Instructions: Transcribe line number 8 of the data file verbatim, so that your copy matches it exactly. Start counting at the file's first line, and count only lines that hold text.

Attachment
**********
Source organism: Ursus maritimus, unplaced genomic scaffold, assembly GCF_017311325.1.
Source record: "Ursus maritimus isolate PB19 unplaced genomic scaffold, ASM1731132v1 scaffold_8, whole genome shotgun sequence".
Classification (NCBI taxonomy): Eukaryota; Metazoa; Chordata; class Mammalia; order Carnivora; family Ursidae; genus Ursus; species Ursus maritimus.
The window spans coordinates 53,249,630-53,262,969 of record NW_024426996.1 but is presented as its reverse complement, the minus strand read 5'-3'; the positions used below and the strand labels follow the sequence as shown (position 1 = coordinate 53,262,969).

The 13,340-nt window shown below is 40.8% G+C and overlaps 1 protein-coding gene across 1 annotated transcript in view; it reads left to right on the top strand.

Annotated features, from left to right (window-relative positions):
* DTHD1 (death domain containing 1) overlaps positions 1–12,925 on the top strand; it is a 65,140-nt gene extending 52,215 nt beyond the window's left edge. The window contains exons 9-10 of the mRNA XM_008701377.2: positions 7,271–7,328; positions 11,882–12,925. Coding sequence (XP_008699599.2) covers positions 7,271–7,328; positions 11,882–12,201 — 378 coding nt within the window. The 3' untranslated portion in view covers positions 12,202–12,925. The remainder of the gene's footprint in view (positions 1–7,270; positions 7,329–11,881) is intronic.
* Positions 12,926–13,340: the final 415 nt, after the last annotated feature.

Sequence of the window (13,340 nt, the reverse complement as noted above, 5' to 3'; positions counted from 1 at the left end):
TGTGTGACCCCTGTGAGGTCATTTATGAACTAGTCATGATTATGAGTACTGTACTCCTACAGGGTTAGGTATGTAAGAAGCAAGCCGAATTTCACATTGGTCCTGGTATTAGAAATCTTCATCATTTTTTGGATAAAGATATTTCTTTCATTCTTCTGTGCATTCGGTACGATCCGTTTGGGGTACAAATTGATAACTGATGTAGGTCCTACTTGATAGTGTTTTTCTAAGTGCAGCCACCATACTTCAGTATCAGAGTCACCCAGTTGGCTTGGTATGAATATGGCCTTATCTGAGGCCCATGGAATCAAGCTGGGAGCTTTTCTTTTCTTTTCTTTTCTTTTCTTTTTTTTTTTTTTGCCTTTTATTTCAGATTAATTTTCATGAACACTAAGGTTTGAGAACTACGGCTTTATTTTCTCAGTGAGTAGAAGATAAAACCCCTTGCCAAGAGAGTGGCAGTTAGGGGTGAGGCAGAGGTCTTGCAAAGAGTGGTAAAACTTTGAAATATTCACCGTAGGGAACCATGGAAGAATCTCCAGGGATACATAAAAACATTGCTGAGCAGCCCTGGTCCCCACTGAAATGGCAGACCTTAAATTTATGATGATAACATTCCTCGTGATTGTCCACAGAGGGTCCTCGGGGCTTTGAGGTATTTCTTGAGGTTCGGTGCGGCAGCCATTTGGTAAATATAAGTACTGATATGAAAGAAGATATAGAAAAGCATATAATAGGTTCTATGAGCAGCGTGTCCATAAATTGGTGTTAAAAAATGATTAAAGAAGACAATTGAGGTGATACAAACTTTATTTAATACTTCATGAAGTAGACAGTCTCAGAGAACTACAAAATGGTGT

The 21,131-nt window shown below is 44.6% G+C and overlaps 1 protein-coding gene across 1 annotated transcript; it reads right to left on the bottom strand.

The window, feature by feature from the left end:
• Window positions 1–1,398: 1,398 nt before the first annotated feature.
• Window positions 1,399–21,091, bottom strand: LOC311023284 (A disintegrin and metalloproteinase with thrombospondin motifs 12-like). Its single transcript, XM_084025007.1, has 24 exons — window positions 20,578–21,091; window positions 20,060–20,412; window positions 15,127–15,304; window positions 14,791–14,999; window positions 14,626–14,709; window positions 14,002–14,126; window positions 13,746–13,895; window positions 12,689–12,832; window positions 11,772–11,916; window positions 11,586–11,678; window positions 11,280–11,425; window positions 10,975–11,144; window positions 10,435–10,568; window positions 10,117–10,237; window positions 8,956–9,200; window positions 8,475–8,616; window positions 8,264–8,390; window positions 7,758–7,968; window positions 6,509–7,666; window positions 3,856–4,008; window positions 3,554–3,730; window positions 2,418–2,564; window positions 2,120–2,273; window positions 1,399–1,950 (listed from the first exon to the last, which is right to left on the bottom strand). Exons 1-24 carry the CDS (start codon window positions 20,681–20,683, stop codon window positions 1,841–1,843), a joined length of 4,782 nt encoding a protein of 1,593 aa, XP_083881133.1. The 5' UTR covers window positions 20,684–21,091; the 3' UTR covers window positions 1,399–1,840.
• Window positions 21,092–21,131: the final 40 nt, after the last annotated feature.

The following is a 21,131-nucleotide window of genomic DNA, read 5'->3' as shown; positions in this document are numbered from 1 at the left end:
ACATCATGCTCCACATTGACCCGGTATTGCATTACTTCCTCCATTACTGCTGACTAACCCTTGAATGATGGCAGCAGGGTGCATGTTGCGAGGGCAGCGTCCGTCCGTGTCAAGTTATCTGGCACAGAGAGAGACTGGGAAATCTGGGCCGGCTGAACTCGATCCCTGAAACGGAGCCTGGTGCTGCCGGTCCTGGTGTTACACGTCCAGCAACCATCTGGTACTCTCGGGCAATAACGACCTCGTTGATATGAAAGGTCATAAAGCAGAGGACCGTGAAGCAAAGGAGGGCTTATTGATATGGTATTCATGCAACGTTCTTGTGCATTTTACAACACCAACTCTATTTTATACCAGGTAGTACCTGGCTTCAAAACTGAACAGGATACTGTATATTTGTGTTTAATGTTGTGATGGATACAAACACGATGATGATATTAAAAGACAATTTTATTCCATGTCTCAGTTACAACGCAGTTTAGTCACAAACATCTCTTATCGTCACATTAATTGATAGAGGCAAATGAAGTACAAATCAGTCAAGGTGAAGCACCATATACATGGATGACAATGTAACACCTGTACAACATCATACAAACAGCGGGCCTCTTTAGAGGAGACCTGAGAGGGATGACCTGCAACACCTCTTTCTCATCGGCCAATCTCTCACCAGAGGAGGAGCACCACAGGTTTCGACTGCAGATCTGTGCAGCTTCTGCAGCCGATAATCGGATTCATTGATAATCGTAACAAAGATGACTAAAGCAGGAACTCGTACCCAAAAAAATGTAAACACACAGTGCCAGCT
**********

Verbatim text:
* Positions 12,926–13,340: the final 415 nt, after the last annotated feature.